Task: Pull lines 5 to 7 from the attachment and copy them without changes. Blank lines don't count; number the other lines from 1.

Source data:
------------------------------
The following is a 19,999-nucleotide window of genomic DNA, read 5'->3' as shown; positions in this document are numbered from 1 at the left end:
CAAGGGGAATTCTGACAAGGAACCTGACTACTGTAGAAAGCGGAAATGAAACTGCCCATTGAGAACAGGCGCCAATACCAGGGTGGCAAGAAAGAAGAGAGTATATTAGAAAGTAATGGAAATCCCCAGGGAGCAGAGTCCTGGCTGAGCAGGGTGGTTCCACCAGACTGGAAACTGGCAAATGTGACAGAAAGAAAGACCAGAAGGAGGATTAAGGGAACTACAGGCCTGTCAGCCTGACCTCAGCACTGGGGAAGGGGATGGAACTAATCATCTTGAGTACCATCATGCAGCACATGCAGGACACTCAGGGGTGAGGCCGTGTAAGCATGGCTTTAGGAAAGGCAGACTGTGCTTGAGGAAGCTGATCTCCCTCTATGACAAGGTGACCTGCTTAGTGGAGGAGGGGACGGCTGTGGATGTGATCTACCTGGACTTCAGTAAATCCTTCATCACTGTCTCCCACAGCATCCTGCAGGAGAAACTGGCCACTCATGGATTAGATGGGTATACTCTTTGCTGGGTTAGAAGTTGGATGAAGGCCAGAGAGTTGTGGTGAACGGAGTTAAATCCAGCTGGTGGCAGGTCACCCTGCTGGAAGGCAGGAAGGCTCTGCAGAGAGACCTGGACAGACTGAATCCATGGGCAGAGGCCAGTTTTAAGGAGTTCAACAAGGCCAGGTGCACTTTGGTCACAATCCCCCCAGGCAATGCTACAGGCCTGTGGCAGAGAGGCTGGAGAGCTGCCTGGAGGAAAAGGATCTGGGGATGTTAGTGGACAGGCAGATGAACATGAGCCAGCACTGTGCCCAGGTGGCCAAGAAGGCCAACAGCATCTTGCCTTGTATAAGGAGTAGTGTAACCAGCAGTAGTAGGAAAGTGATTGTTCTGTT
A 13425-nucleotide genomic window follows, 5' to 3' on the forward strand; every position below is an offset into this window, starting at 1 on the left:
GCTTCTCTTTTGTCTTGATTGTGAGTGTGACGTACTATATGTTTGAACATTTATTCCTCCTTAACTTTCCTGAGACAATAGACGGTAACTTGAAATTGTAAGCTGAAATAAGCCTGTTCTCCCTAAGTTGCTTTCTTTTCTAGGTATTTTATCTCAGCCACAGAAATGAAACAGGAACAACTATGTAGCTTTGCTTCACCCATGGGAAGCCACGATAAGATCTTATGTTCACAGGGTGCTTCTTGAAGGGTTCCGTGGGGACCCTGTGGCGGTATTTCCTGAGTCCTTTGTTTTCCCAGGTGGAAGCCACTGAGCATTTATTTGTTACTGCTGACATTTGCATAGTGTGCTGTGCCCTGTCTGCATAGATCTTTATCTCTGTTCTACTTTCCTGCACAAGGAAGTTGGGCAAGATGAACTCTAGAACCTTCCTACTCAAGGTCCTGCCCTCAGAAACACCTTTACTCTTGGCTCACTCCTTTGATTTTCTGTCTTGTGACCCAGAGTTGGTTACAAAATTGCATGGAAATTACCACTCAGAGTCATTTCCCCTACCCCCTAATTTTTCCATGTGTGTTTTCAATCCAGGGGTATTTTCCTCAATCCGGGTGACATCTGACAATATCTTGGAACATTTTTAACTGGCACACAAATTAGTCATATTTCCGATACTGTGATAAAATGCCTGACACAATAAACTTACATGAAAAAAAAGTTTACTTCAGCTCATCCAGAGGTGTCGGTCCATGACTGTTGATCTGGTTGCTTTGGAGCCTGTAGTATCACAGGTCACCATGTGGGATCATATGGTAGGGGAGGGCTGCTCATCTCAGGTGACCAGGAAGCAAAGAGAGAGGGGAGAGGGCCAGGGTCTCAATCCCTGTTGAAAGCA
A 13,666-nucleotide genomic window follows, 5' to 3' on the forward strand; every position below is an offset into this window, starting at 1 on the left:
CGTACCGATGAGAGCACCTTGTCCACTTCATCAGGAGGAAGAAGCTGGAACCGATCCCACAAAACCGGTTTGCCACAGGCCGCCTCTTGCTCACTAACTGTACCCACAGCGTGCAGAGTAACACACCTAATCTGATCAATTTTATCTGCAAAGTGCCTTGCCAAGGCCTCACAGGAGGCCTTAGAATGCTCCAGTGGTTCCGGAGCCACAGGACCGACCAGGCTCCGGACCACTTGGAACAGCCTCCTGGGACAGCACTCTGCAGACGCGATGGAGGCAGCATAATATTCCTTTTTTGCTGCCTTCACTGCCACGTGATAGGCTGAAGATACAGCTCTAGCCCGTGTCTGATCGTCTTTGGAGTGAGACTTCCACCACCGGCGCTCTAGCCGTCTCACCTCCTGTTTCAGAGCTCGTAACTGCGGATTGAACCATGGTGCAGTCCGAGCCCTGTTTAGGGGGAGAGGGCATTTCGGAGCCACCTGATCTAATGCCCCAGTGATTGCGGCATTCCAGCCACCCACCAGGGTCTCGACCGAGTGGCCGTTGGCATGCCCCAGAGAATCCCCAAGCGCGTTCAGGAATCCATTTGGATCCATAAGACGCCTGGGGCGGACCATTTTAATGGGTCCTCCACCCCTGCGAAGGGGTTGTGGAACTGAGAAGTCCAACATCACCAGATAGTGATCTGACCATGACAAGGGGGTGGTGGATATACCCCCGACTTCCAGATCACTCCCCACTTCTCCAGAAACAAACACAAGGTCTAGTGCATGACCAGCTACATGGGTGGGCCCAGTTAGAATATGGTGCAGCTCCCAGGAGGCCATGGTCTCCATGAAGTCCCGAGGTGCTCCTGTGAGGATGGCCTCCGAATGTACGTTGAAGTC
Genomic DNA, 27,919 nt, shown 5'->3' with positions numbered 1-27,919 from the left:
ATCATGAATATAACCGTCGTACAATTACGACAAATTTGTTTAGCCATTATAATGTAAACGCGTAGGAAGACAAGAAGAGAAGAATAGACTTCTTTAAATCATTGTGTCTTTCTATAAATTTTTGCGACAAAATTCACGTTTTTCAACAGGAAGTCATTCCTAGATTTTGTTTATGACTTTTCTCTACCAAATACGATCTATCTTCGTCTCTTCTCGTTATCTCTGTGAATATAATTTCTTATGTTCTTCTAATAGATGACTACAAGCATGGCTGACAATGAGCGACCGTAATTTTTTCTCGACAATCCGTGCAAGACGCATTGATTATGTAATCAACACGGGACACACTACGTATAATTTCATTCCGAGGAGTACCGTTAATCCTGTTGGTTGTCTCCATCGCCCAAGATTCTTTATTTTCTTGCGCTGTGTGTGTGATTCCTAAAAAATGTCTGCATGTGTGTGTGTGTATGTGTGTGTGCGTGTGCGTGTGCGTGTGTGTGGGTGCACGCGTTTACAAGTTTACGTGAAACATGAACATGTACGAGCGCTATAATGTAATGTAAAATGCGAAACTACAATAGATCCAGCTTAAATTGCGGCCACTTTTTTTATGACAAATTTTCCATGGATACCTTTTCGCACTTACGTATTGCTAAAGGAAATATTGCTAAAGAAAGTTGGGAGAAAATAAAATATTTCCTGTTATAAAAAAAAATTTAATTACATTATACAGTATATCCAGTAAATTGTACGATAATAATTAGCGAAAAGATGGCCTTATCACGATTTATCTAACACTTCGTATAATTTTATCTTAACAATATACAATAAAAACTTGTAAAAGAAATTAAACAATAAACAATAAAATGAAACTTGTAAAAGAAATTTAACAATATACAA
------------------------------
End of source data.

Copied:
A 13,666-nucleotide genomic window follows, 5' to 3' on the forward strand; every position below is an offset into this window, starting at 1 on the left:
CGTACCGATGAGAGCACCTTGTCCACTTCATCAGGAGGAAGAAGCTGGAACCGATCCCACAAAACCGGTTTGCCACAGGCCGCCTCTTGCTCACTAACTGTACCCACAGCGTGCAGAGTAACACACCTAATCTGATCAATTTTATCTGCAAAGTGCCTTGCCAAGGCCTCACAGGAGGCCTTAGAATGCTCCAGTGGTTCCGGAGCCACAGGACCGACCAGGCTCCGGACCACTTGGAACAGCCTCCTGGGACAGCACTCTGCAGACGCGATGGAGGCAGCATAATATTCCTTTTTTGCTGCCTTCACTGCCACGTGATAGGCTGAAGATACAGCTCTAGCCCGTGTCTGATCGTCTTTGGAGTGAGACTTCCACCACCGGCGCTCTAGCCGTCTCACCTCCTGTTTCAGAGCTCGTAACTGCGGATTGAACCATGGTGCAGTCCGAGCCCTGTTTAGGGGGAGAGGGCATTTCGGAGCCACCTGATCTAATGCCCCAGTGATTGCGGCATTCCAGCCACCCACCAGGGTCTCGACCGAGTGGCCGTTGGCATGCCCCAGAGAATCCCCAAGCGCGTTCAGGAATCCATTTGGATCCATAAGACGCCTGGGGCGGACCATTTTAATGGGTCCTCCACCCCTGCGAAGGGGTTGTGGAACTGAGAAGTCCAACATCACCAGATAGTGATCTGACCATGACAAGGGGGTGGTGGATATACCCCCGACTTCCAGATCACTCCCCACTTCTCCAGAAACAAACACAAGGTCTAGTGCATGACCAGCTACATGGGTGGGCCCAGTTAGAATATGGTGCAGCTCCCAGGAGGCCATGGTCTCCATGAAGTCCCGAGGTGCTCCTGTGAGGATGGCCTCCGAATGTACGTTGAAGTC
Genomic DNA, 27,919 nt, shown 5'->3' with positions numbered 1-27,919 from the left: